Last week's #BCwinechat on Twitter was about single variety Cabernet Sauvignon wines from BC. I posted a quickly created version of the charts above in the stream but thought it would be interesting to refine the original into a blog post. The notes below reference the # after title of each graphic.
1. The data in the graphics (except where noted) is for BC 750mL format only and for wines sold as Cabernet Sauvignon in volumes greater than 25 cases.
2. Volume-weighted average selling price. Based on a sample of winery direct pricing before discounts etc. This is heavily skewed by the high volume lower-priced wines showing in #5. Excluding these, the average price is much closer to $40.
3 & 4. Price spread between minimum and maximum winery direct prices.
5. The volume disparity creating the price skew clearly shows on the chart.
6. Trend in 9L case sales. Note that in 2021 the 55K cases compares to total imports in BC of 294K cases. The import data is based on wholesale price of $11 or greater so around retail $15 and up.
7. Chart shows the number of awards won by wineries between 2016 and 2022. In the interactive version this is scrollable. The vintage 2018 is the most highly rated so far as later vintages won't have completed their award cycle until at least 2023. With a total of 58 awards over 5 major competitions tracked, BC Cab is the 12th ranked style of wine from BC.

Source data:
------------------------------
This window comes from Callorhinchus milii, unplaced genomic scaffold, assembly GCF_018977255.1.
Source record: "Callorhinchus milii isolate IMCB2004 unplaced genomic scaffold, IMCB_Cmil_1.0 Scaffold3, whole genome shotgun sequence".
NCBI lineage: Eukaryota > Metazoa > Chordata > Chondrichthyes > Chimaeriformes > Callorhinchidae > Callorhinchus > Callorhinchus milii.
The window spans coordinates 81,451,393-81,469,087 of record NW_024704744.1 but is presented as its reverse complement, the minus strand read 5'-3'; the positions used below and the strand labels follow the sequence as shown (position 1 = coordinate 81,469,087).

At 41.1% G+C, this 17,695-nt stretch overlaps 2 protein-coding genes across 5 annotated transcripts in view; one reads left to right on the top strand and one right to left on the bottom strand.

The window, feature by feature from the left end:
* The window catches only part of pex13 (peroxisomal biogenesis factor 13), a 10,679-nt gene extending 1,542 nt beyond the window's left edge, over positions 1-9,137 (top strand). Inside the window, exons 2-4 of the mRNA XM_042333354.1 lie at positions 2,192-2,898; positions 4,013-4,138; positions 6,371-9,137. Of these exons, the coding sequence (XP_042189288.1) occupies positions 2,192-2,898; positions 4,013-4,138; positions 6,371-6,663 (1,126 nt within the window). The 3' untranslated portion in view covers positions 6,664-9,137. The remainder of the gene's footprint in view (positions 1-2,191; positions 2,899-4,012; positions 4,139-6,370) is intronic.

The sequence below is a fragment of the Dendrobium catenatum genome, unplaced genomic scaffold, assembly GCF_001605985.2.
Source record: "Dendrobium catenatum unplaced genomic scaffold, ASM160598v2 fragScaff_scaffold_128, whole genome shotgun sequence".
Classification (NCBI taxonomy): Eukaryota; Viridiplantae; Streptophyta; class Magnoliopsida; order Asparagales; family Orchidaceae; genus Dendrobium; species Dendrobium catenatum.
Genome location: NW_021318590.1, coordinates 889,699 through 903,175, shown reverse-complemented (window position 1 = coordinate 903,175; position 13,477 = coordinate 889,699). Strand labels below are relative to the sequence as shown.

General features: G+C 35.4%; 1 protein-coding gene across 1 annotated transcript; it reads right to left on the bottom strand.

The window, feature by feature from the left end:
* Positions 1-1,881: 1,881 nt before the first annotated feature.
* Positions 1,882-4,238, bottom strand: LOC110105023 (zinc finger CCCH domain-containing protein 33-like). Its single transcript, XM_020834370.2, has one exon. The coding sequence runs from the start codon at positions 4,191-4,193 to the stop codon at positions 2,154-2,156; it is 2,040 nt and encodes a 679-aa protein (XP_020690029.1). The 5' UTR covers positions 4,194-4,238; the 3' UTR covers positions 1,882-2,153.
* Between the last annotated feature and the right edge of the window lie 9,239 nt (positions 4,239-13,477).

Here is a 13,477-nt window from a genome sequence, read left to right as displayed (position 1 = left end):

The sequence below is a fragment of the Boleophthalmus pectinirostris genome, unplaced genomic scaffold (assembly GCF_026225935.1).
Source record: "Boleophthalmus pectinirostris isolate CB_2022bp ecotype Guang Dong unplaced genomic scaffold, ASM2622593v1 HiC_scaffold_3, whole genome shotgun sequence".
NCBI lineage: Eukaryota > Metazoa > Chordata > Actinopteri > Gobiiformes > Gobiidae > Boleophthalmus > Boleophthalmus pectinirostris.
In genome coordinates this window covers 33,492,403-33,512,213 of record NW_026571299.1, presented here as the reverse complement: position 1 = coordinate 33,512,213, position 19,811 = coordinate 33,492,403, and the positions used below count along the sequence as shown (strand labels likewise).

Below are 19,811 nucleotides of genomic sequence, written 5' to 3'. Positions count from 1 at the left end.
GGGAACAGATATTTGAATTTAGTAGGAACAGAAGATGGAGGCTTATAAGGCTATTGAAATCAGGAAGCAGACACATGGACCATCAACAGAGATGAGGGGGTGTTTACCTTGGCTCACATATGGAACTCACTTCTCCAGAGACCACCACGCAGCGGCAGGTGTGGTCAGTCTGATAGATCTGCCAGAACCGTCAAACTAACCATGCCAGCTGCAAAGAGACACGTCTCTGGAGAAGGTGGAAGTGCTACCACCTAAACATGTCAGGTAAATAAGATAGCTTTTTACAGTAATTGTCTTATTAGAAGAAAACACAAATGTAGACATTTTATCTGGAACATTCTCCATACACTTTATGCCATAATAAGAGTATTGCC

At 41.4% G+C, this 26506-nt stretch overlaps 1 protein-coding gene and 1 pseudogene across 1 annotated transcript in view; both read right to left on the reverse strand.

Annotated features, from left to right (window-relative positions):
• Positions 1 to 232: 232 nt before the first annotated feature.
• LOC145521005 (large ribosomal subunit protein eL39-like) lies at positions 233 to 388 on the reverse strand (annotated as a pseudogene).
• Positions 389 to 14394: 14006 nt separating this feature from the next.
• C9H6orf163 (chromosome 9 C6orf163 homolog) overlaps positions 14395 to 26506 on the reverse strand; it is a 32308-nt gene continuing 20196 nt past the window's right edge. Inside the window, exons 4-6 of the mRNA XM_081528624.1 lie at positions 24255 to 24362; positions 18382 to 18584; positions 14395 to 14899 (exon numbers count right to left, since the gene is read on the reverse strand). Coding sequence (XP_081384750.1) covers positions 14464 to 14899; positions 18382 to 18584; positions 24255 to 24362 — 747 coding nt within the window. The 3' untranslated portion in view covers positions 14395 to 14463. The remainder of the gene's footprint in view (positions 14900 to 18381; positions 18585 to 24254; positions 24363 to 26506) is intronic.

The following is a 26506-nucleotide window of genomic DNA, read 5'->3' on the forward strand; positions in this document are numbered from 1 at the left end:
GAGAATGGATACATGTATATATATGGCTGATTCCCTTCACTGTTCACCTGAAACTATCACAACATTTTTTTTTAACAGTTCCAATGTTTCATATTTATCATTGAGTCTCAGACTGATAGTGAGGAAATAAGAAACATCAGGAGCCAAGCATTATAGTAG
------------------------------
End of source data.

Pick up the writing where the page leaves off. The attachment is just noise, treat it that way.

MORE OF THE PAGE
8. Vivino scores for BC Cabernet sauvignon ranked by # of ratings received. Many of the higher-priced Cabernets are not yet rated or receive 4+ scores but have very few ratings so its not quite a fair apples to apples comparison to compare the overall ratings of BC to imports in the two summary boxes. Readers familiar with BC wineries will likely be familiar with those with 4+ scores.
9. Planted acreage from 2004-2019. 2019 is the latest acreage data for BC available. Approximately 2/3 of Cabernet Sauvignon grapes harvested go into blends rather than being sold as a single variety.